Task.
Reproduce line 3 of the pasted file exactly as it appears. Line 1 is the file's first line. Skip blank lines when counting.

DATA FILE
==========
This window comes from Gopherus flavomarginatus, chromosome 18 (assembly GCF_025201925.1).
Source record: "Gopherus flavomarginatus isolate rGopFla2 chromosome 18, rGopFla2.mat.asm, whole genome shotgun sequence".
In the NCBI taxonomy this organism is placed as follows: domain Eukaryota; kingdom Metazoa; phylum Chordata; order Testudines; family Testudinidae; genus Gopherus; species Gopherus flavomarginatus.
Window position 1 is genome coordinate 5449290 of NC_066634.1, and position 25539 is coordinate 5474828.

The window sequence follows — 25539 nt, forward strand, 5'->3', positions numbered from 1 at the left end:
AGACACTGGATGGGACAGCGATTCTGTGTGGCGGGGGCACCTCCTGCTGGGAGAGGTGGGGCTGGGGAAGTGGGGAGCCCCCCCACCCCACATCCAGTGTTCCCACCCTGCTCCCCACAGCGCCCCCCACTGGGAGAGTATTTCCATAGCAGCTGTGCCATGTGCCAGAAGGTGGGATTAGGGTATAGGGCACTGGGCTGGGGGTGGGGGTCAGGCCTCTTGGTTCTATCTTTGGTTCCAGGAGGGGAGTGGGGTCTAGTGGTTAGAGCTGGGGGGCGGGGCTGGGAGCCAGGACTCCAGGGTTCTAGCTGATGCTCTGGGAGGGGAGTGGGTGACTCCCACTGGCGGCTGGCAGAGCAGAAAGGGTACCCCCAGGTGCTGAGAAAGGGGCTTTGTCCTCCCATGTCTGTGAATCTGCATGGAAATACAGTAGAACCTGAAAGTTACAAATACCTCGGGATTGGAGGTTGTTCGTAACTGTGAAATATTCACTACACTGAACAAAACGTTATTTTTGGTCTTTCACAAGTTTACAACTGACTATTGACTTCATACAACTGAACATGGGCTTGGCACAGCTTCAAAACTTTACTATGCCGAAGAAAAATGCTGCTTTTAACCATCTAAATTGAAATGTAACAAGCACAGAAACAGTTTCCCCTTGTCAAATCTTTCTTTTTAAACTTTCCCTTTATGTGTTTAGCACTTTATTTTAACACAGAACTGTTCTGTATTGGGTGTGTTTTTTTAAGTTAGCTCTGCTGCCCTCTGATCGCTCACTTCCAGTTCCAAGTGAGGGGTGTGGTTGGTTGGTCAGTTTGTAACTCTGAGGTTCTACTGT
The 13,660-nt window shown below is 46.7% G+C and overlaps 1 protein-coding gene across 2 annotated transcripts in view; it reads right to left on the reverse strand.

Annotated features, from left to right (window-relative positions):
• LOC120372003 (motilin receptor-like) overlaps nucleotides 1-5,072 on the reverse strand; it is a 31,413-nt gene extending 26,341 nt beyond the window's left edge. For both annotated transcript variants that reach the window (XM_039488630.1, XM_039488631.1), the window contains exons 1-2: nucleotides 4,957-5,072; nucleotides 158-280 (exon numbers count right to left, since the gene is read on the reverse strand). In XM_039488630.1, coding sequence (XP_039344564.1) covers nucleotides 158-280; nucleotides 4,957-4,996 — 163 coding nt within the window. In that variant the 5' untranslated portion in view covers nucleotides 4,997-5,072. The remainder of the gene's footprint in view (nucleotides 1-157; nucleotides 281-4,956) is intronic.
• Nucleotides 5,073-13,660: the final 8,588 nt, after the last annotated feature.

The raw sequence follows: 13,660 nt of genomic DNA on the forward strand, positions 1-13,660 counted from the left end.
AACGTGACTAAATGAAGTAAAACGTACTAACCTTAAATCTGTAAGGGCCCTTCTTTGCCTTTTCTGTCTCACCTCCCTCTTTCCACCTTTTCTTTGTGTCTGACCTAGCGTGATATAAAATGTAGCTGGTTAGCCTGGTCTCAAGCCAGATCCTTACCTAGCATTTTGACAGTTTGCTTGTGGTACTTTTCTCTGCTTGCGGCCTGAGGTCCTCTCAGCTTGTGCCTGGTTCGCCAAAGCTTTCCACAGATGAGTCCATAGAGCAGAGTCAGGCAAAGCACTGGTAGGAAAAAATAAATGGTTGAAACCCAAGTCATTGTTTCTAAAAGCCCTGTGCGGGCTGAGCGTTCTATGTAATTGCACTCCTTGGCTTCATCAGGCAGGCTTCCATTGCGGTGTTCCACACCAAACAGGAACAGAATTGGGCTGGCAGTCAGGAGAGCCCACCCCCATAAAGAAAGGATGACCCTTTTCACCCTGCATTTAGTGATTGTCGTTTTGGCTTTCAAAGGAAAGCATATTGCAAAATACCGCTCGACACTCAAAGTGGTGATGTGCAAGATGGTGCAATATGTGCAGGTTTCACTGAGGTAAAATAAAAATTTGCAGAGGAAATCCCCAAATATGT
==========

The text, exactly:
In the NCBI taxonomy this organism is placed as follows: domain Eukaryota; kingdom Metazoa; phylum Chordata; order Testudines; family Testudinidae; genus Gopherus; species Gopherus flavomarginatus.